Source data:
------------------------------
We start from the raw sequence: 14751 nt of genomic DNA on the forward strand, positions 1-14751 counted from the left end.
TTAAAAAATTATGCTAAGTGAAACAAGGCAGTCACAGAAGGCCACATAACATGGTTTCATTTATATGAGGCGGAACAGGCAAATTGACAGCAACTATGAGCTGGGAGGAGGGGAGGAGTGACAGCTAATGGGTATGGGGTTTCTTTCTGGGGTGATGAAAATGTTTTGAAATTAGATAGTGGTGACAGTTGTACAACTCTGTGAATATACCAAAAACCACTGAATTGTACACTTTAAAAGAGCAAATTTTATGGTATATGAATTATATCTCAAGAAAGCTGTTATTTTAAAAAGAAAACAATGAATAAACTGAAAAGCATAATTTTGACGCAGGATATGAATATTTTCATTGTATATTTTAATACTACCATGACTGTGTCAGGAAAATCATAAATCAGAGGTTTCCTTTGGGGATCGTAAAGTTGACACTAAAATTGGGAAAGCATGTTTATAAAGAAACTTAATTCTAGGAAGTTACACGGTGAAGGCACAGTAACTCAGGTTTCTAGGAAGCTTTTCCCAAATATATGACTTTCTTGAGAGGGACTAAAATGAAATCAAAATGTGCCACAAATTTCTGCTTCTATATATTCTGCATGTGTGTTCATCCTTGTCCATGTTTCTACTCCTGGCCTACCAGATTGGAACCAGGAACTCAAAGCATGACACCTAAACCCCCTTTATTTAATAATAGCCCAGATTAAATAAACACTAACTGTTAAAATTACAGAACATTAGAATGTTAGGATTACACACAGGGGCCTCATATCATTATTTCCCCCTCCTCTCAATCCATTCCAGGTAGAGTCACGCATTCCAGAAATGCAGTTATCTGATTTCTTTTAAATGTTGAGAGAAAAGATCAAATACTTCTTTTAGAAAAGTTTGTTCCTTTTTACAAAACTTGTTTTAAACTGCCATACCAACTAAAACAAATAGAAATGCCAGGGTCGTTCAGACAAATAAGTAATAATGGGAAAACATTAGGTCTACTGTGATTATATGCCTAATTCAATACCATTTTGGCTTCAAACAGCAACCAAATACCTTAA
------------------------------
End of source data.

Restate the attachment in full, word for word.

We start from the raw sequence: 14751 nt of genomic DNA on the forward strand, positions 1-14751 counted from the left end.
TTAAAAAATTATGCTAAGTGAAACAAGGCAGTCACAGAAGGCCACATAACATGGTTTCATTTATATGAGGCGGAACAGGCAAATTGACAGCAACTATGAGCTGGGAGGAGGGGAGGAGTGACAGCTAATGGGTATGGGGTTTCTTTCTGGGGTGATGAAAATGTTTTGAAATTAGATAGTGGTGACAGTTGTACAACTCTGTGAATATACCAAAAACCACTGAATTGTACACTTTAAAAGAGCAAATTTTATGGTATATGAATTATATCTCAAGAAAGCTGTTATTTTAAAAAGAAAACAATGAATAAACTGAAAAGCATAATTTTGACGCAGGATATGAATATTTTCATTGTATATTTTAATACTACCATGACTGTGTCAGGAAAATCATAAATCAGAGGTTTCCTTTGGGGATCGTAAAGTTGACACTAAAATTGGGAAAGCATGTTTATAAAGAAACTTAATTCTAGGAAGTTACACGGTGAAGGCACAGTAACTCAGGTTTCTAGGAAGCTTTTCCCAAATATATGACTTTCTTGAGAGGGACTAAAATGAAATCAAAATGTGCCACAAATTTCTGCTTCTATATATTCTGCATGTGTGTTCATCCTTGTCCATGTTTCTACTCCTGGCCTACCAGATTGGAACCAGGAACTCAAAGCATGACACCTAAACCCCCTTTATTTAATAATAGCCCAGATTAAATAAACACTAACTGTTAAAATTACAGAACATTAGAATGTTAGGATTACACACAGGGGCCTCATATCATTATTTCCCCCTCCTCTCAATCCATTCCAGGTAGAGTCACGCATTCCAGAAATGCAGTTATCTGATTTCTTTTAAATGTTGAGAGAAAAGATCAAATACTTCTTTTAGAAAAGTTTGTTCCTTTTTACAAAACTTGTTTTAAACTGCCATACCAACTAAAACAAATAGAAATGCCAGGGTCGTTCAGACAAATAAGTAATAATGGGAAAACATTAGGTCTACTGTGATTATATGCCTAATTCAATACCATTTTGGCTTCAAACAGCAACCAAATACCTTAA